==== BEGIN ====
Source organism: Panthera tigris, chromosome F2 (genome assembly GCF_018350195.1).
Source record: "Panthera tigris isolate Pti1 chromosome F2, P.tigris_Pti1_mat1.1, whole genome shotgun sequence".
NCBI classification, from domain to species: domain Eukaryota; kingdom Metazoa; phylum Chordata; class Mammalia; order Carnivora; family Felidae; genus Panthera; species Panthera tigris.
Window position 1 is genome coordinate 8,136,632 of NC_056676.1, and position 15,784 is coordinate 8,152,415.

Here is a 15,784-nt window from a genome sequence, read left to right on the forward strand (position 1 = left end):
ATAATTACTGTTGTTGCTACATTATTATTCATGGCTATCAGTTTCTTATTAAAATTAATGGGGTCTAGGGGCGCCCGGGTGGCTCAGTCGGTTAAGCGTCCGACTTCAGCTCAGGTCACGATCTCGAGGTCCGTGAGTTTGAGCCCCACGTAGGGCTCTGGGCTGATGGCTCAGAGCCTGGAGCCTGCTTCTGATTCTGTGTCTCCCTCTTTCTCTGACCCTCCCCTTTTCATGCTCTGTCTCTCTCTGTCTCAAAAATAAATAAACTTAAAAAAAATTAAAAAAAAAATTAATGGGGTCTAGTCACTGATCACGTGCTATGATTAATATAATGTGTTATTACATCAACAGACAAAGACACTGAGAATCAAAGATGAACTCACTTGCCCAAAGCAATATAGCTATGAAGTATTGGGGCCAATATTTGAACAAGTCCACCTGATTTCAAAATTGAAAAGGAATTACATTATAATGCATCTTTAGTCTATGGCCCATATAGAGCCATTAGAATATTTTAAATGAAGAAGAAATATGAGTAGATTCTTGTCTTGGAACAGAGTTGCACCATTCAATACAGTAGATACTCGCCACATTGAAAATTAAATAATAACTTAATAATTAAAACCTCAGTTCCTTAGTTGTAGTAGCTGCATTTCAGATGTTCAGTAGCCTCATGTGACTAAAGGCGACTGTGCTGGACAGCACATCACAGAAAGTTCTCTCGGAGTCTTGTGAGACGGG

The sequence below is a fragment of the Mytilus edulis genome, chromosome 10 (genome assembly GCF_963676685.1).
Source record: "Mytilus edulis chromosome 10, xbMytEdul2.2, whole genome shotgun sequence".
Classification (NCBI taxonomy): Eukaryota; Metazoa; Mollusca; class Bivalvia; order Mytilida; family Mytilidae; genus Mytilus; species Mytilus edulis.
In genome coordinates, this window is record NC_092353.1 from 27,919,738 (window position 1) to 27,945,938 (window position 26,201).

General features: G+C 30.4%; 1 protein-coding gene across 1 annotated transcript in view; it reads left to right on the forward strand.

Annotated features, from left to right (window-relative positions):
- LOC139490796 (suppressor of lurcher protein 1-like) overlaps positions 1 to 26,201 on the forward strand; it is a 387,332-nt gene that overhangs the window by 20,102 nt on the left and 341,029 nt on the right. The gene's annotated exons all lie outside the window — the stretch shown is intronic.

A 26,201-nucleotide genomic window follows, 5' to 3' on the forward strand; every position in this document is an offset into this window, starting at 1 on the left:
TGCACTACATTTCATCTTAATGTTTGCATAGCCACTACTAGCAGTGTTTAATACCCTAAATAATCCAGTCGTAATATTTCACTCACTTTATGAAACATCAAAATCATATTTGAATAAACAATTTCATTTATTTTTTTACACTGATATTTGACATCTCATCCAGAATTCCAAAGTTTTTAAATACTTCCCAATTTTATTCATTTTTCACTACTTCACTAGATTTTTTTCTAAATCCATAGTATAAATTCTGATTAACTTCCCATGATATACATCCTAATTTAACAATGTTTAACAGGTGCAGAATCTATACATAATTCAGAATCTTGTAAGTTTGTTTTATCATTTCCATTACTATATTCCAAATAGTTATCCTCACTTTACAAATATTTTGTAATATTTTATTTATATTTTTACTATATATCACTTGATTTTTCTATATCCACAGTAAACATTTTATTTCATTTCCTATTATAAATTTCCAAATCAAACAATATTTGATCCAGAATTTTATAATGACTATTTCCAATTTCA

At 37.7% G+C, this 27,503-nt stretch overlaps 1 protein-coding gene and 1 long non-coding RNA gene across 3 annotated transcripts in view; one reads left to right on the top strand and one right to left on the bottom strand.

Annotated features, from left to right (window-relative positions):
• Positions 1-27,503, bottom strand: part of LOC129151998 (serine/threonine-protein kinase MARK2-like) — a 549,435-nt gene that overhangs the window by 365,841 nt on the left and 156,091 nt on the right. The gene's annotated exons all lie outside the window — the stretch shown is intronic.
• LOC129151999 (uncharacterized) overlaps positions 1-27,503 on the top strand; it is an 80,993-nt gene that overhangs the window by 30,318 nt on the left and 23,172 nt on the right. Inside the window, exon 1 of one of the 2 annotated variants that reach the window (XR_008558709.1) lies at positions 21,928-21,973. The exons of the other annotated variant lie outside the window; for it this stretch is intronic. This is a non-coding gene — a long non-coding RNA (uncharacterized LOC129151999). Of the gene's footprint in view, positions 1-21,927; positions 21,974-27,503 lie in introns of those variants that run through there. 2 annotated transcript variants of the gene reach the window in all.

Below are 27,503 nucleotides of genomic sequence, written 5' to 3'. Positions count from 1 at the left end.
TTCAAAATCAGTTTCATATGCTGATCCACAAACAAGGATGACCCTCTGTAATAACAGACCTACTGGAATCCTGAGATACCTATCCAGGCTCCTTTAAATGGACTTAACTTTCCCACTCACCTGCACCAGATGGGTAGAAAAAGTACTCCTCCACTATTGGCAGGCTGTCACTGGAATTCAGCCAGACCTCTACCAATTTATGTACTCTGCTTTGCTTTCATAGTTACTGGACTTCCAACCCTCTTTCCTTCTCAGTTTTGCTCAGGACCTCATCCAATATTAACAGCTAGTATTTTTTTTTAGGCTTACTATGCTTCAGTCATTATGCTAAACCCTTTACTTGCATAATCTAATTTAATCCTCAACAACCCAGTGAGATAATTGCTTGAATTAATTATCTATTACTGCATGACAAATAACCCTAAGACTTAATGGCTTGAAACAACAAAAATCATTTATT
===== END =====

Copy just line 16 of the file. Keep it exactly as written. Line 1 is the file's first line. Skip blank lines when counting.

At 37.7% G+C, this 27,503-nt stretch overlaps 1 protein-coding gene and 1 long non-coding RNA gene across 3 annotated transcripts in view; one reads left to right on the top strand and one right to left on the bottom strand.